International Environment Reporter™ helps you understand environmental laws, regulations, policies and trends in major industrialized and developing nations, as well as in international governmental...
GENEVA--Conversion to low-carbon, sustainable growth can be achieved at a minimal cost and eventually at a savings to the global economy, the United Nations Environment Program said Feb. 21.
In a new report, the U.N. agency said conversion to a “green” economy could be achieved at a cost of about $1.3 trillion a year, the equivalent of 2 percent of global gross domestic product (GDP).
This cost can be quickly replaced by savings, UNEP said. If governments adopted a green investment scenario, higher annual economic growth rates could be achieved within five to 10 years.
A green investment scenario would also help produce advances in energy efficiency, which would reduce energy demand by about 40 percent and carbon dioxide emissions by about one-third by 2050 compared with a “business as usual” scenario, UNEP said.
Launching the report in Nairobi at the UNEP Governing Council/Global Ministerial Environment Forum, UNEP Executive Director Achim Steiner said governments “must move beyond the polarities of the past, such as development versus environment, state versus market, and North versus South.”
In his introduction to the report, Towards a Green Economy: Pathways to Sustainable Development and Poverty Reduction, Steiner noted that a transition to a green economy is “already well under way.” UNEP said new investments in clean energy were estimated at between $180 billion and $200 billion in 2010, a record.
This growth is increasingly driven by developing countries such as China, Brazil, and India, whose share of global investment in renewables jumped from 27 percent in 2007 to 40 percent in 2008 alone.
The “challenge is clearly to build on this momentum, Steiner said.
The report identified 10 sectors as key in converting to a green economy: agriculture, buildings, energy supply, fisheries, forestry, industry (including energy efficiency), tourism, transport, waste management, and water.
Of the $1.3 trillion a year that should be spent on greening the global economy, UNEP identified energy supply as requiring the biggest investment--over $360 billion per year, mainly for low-carbon generation, renewable generation, and energy efficiency measures.
Transport will require $194 billion per year in investment, with the emphasis on lower energy consumption and emissions targets and expanded public transportation. The buildings and tourism sectors each will require a $134 billion annual investment, the report said.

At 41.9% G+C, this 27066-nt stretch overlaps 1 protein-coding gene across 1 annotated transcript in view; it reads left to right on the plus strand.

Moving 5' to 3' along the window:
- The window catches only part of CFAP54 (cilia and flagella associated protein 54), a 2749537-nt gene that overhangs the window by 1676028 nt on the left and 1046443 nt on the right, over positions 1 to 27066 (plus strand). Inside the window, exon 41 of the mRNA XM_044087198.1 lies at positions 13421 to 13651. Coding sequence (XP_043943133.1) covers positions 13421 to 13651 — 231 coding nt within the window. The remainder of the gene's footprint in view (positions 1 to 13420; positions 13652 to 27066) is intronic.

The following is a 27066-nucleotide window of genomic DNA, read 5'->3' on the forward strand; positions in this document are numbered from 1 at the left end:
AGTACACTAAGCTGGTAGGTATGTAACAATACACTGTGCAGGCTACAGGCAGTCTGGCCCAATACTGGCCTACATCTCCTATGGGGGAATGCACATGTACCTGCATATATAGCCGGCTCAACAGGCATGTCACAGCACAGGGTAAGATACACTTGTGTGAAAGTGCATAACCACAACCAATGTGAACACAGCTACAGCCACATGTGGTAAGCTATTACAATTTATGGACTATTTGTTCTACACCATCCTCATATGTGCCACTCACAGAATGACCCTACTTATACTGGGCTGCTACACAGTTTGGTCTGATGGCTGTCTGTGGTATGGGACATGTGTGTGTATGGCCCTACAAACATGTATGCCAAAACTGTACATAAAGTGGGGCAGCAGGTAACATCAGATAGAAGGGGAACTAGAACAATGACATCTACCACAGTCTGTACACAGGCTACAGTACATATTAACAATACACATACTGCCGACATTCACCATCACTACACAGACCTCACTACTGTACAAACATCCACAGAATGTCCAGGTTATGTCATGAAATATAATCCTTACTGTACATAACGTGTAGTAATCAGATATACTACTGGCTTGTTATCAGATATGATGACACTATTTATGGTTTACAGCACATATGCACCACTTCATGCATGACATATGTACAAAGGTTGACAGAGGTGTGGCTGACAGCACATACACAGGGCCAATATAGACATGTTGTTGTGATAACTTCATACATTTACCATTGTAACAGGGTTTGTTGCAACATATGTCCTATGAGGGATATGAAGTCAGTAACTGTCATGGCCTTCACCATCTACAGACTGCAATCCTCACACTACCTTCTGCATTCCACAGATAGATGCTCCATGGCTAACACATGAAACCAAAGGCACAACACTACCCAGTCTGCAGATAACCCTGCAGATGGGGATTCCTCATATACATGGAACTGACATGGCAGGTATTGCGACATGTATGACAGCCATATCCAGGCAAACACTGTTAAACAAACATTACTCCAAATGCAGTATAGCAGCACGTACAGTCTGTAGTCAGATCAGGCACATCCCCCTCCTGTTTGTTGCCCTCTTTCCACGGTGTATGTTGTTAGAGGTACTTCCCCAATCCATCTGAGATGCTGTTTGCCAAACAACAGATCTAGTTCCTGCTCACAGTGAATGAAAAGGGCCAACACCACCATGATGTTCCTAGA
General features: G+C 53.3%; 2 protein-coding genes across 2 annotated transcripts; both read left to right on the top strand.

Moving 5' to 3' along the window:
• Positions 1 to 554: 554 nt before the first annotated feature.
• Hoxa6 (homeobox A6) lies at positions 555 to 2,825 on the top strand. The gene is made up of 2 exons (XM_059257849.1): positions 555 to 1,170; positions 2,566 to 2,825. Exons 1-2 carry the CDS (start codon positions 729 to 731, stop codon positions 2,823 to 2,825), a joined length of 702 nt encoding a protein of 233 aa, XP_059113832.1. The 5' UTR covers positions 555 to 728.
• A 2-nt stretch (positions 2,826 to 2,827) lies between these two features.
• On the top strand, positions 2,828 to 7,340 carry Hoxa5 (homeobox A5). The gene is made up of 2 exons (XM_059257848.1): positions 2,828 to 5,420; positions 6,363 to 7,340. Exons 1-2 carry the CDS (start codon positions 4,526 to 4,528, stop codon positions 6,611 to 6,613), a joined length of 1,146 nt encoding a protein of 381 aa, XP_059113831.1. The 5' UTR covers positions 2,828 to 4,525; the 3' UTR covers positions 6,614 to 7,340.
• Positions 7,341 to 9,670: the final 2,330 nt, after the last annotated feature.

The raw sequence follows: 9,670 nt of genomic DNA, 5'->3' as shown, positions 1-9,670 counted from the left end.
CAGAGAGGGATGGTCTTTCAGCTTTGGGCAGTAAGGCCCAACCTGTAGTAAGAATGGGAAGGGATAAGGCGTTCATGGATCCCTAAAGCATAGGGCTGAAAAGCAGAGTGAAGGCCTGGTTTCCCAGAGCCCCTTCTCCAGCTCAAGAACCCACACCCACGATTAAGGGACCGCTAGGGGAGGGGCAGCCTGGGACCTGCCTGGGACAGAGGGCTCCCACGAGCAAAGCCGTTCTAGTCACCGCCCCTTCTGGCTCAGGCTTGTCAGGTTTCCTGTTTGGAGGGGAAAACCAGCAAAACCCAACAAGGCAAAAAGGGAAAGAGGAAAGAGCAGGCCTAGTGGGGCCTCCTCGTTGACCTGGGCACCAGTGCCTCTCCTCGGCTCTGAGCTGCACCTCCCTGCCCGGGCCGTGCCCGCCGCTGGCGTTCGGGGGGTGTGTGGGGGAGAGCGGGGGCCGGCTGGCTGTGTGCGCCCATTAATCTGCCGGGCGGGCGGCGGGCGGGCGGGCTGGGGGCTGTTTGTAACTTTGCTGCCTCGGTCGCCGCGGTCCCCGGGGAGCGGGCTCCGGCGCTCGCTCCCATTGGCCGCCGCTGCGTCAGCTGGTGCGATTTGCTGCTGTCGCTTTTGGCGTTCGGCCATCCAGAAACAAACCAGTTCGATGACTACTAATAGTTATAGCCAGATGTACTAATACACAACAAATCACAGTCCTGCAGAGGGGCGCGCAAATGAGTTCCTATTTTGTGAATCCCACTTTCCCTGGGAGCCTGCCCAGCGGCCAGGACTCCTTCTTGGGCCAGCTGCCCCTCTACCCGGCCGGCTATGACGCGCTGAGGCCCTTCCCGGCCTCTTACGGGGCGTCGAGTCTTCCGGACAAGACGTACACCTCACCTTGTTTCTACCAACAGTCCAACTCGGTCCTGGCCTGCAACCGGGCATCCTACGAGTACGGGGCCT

UNEP said the building sector “is the single largest contributor to global greenhouse gas emissions, with one-third of global end-energy use taking place in offices and homes.”
“The construction sector is responsible for more than a third of global material resource consumption, including 12 percent of all freshwater use,” the U.N. agency said, adding that a combination of applying existing technologies and growth in renewable energy supply could “dramatically reduce emissions at a savings equal to $35 per (metric) ton of CO2.”
One major potential source of savings is reducing subsidies that contribute to pollution and over-exploitation of natural resources, the report said. UNEP said the world’s governments currently spend between 1 percent and 2 percent of world GDP each year on a “range of subsidies that often perpetuate unsustainable resources use in areas such as fossil fuels, agriculture (including pesticide subsidies), water, and fisheries. Included is an estimated $46 billion each year in subsidies to the fossil fuel and gas sector and $27 billion per year to subsidize excess fishing capacity.
In a keynote address to the Global Ministerial Environment Forum plenary, attended by delegates from 140 counties, U.S. Environmental Protection Agency Administrator Lisa Jackson said there is an urgent need to focus on issues related to electronic waste, indoor air quality, clean fuels, deforestation, and environment degradation.
“The success of a global green economy depends on governments' engagement with all stakeholders that include public and private sectors and civil societies,” Jackson said.
She and Steiner signed the first Memorandum of Understanding between the two organizations, committing the United States to collaborate to promote global environmental sustainability.
The UNEP Governing Council/Global Ministerial Environment Forum continues through Feb. 24.
Full text of the report, Towards a Green Economy: Pathways to Sustainable Development and Poverty Reduction,, is available at http://www.unep.org/GreenEconomy/Portals/93/documents/Full_GER_screen.pdf.
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